Economic tides are reshaping the auto industry’s retail shoreline. New-car dealerships are being washed away, as brands like Pontiac disappear or like Saturn and Hummer are, hopefully, sold. What’s left are repair businesses, nursing more mileage from existing cars (or dishwashers or dress shoes) , as consumers shift their mindset from a manic buy/use/dispose to keep/repair/keep longer.
What we are seeing more and more is commoditization of basic product attributes, as the center of differentiation gravity moves into post-production: distribution activities that meet new sets of consumer needs. Smart players will find ways to generate plenty of growth and margin there. It’s going to be continued retail channel revolution.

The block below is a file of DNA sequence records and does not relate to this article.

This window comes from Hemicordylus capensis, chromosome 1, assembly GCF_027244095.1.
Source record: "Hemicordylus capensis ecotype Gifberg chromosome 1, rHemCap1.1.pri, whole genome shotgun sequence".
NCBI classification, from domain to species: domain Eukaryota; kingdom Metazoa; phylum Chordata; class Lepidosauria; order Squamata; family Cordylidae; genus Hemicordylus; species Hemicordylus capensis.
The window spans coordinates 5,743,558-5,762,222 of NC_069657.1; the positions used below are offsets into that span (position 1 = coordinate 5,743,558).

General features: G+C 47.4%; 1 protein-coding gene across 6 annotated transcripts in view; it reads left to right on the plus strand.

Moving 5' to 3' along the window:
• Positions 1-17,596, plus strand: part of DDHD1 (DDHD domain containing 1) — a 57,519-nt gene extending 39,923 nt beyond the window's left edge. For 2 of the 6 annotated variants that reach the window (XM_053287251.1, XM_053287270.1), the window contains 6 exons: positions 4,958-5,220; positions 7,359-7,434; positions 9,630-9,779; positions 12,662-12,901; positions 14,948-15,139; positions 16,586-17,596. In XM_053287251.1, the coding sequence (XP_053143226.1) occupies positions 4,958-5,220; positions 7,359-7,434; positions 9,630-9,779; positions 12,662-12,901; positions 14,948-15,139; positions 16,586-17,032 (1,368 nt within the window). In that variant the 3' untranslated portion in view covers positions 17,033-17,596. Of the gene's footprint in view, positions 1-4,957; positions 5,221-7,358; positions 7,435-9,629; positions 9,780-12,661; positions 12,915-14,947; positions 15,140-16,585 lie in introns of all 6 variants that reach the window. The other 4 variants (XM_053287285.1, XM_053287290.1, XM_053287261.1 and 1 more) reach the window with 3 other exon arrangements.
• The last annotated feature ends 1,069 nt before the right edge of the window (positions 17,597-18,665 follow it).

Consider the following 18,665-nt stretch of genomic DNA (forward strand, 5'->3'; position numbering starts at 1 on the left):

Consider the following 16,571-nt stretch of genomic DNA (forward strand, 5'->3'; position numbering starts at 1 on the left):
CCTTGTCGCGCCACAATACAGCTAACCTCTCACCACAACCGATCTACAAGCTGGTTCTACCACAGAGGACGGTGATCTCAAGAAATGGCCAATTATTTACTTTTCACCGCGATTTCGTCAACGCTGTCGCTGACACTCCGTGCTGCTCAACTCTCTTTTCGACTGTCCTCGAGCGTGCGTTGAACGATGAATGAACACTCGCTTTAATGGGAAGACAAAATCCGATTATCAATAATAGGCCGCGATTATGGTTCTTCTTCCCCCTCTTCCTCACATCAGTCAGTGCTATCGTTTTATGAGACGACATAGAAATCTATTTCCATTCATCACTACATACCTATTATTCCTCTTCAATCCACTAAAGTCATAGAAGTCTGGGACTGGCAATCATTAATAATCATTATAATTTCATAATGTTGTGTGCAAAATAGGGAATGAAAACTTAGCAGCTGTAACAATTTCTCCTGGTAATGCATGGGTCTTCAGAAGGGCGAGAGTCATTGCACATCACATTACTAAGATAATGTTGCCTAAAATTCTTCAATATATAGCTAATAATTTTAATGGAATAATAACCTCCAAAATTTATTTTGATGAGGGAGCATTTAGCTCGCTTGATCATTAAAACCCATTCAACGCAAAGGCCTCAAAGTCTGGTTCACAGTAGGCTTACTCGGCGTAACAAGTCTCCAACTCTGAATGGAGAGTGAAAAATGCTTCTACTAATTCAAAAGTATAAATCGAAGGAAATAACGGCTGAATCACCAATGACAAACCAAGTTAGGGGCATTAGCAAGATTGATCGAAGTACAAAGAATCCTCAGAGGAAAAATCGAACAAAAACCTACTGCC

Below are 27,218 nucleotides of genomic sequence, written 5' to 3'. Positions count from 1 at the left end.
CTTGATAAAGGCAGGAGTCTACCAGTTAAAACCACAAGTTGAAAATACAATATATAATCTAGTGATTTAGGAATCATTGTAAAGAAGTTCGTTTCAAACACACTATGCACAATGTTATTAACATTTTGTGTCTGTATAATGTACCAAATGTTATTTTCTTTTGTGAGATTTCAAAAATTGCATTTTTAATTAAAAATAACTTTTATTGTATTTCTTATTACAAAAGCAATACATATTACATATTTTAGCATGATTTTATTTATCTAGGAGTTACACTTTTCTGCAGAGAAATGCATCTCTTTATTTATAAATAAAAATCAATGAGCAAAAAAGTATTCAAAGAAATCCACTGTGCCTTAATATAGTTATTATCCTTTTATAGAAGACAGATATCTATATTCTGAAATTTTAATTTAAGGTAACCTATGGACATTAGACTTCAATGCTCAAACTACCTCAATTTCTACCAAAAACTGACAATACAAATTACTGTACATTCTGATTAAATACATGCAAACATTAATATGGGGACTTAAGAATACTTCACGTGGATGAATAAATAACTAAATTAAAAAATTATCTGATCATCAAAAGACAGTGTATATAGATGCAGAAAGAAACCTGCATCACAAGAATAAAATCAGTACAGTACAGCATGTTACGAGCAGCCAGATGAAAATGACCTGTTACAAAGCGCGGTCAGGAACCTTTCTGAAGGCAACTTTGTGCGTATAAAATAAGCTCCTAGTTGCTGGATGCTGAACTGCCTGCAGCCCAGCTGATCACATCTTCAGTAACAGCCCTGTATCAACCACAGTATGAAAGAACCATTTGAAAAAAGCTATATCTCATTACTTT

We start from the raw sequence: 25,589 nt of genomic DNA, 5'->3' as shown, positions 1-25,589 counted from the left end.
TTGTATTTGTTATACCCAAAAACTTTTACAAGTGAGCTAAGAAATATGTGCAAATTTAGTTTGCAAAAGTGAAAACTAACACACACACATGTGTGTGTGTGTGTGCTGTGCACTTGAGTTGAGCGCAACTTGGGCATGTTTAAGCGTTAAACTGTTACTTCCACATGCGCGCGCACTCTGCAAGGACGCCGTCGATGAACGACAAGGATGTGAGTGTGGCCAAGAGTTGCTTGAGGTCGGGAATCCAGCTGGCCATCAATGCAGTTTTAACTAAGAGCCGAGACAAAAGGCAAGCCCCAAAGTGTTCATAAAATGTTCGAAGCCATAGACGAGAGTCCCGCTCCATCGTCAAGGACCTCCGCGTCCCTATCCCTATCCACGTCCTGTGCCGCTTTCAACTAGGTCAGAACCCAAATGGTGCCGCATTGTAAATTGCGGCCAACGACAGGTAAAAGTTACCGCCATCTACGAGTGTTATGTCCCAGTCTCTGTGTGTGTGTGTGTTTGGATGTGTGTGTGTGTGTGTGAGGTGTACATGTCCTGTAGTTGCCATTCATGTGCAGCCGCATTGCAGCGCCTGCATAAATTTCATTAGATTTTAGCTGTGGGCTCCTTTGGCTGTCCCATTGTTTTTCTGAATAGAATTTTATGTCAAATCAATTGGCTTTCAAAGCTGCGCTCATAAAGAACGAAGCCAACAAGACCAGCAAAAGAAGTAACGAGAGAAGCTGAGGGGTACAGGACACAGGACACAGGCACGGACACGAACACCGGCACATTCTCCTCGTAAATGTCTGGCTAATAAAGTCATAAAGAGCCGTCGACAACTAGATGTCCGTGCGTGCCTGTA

At this stage, it’s hard to envision the reconfigured landscape of auto sales and service channels five years out. We do know that there is a lot of raw material out there for tomorrow’s owners and entrepreneurs to work with: service centers, parking lots, parts inventories, skilled automotive technicians, and maybe most important, a mature infrastructure to funnel whatever is needed from suppliers to installers.
The strongest G.M. and Chrysler dealers may flourish, sopping up added business in a more thinly populated franchise environment and buying books-of-business on past sales to take over service contracts. And it’s easy to imagine marginal G.M. and Chrysler dealers converting to service centers without showrooms. Replacement parts and periodic overhauls have long been for most dealerships where the real money is.
A big question is how the automakers will adapt. Obviously they’re going to have less market power. Remaining dealers, probably multi-brand or service-only, will have more. The way that Detroit comes at this new equation will have much to do with its survival.